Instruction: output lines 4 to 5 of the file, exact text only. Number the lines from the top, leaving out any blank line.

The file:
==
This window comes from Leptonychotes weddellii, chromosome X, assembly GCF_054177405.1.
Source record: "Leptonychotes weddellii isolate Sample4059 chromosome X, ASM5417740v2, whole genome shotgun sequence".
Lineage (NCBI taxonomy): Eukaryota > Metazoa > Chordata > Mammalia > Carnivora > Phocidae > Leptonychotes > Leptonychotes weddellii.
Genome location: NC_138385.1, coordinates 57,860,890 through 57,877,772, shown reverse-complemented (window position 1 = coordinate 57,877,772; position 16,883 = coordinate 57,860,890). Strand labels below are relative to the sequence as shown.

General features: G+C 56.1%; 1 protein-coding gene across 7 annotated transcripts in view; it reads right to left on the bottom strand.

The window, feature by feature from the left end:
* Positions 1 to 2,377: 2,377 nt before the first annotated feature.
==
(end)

Genome location: NC_138385.1, coordinates 57,860,890 through 57,877,772, shown reverse-complemented (window position 1 = coordinate 57,877,772; position 16,883 = coordinate 57,860,890). Strand labels below are relative to the sequence as shown.

General features: G+C 56.1%; 1 protein-coding gene across 7 annotated transcripts in view; it reads right to left on the bottom strand.